Sewing and textiles with Ann
It was a woollen mill at Easter. Last weekend I visited a cotton mill.
The National Trust’s Quarry Bank, at Styal in Cheshire, is the site of an old cotton mill. It has been returned to being a fully working mill, BUT….. none of the large number of cotton processing machines originate from Quarry Bank, and production is limited to the brief demos that the volunteer staff show to visitors. I asked if they turned it all on when the visitors had gone, but the answer was ‘no’. So weaving takes place for maybe 6 minutes per hour during opening hours, and other processes for rather less time.
I forgot to ask where they got their cotton from, but it can’t be the UK as it doesn’t grow here. And I didn’t see any evidence of dyeing. Their looms are limited to weaving only as complex as gingham. i.e. coloured warp, but only two colours of weft thread. The majority were using a single coloured weft – white.
The machinery can’t be operated for more than a few minutes because of the noise. But its very clear from the ‘Apprentice House’, that young children worked there for 16 hours a day, based on what were fundamentally slave arrangements. At least in the UK things have moved on, although maybe not elsewhere in the world.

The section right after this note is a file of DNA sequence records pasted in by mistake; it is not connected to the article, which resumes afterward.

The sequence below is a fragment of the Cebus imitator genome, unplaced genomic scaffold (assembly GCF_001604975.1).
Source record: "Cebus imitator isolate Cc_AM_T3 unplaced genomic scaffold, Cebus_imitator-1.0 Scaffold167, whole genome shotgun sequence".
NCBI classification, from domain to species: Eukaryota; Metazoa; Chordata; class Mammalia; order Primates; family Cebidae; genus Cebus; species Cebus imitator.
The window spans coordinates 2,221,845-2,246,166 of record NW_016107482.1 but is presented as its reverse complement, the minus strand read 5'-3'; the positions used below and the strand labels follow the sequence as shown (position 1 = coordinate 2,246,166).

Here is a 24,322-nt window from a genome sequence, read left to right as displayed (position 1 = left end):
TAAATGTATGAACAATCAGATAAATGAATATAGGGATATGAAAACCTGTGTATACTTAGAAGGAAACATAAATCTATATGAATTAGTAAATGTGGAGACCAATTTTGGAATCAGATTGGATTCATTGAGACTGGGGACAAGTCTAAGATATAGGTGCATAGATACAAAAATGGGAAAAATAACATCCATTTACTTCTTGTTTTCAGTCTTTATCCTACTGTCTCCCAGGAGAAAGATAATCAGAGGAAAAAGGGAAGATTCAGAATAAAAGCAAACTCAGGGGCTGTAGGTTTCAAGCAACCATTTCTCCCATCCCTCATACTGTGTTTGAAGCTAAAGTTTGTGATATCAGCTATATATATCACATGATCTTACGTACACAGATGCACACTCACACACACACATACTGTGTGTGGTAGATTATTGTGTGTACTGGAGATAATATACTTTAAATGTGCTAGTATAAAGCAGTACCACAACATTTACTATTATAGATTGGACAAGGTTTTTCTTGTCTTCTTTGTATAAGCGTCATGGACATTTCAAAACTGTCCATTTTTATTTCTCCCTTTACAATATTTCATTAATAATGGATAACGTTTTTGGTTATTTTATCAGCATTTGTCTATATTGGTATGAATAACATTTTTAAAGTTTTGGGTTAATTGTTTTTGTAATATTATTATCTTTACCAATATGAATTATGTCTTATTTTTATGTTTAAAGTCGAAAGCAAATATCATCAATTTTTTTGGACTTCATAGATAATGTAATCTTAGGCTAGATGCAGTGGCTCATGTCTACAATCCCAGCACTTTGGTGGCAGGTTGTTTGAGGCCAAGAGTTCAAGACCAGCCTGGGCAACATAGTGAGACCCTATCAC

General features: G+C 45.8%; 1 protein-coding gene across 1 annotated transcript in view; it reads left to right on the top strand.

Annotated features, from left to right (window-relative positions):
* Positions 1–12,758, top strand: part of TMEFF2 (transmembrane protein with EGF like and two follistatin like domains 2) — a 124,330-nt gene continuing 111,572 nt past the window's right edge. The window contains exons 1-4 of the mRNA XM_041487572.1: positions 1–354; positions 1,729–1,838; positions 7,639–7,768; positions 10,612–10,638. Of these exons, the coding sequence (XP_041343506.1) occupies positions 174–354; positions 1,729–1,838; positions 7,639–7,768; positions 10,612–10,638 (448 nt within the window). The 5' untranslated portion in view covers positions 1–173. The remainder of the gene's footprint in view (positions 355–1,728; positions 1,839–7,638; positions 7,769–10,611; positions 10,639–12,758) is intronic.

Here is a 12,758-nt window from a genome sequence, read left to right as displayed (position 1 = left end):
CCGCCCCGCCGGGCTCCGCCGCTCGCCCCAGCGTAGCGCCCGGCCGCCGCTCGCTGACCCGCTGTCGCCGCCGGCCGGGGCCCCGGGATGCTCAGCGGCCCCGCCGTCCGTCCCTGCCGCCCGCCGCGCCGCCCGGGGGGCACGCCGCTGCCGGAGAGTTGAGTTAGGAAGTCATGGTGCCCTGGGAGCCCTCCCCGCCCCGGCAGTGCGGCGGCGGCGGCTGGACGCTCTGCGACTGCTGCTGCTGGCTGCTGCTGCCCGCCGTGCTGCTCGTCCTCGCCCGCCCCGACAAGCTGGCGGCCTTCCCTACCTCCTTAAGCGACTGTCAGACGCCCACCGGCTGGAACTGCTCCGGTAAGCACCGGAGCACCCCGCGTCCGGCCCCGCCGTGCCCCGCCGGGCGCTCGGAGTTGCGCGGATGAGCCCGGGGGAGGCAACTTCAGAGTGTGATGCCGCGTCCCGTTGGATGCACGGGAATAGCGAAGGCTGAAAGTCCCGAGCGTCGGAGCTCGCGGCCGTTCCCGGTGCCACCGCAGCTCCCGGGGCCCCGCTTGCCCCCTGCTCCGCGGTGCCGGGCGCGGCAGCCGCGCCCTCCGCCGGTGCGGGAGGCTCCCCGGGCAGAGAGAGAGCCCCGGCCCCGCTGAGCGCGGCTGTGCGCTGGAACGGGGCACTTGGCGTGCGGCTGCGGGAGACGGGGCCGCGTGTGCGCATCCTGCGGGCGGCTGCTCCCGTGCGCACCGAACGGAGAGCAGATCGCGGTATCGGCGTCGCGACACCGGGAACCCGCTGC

In the continuing interest of acquiring fabric with some known provenance, it is possible to buy 100% cotton woven at the mill on heritage machinery, at a not unreasonable price given the circumstances. It will probably be used for Christmas presents along with a brief description of its provenance. If I (or you) want more, it can only be bought from Quarry Bank National Trust, and they do take telephone orders.
My thanks to Keith for the photos (except the one immediately above, which is mine) and explicit permission to use them on my blog. Fancy visiting a textile mill and not taking my own camera!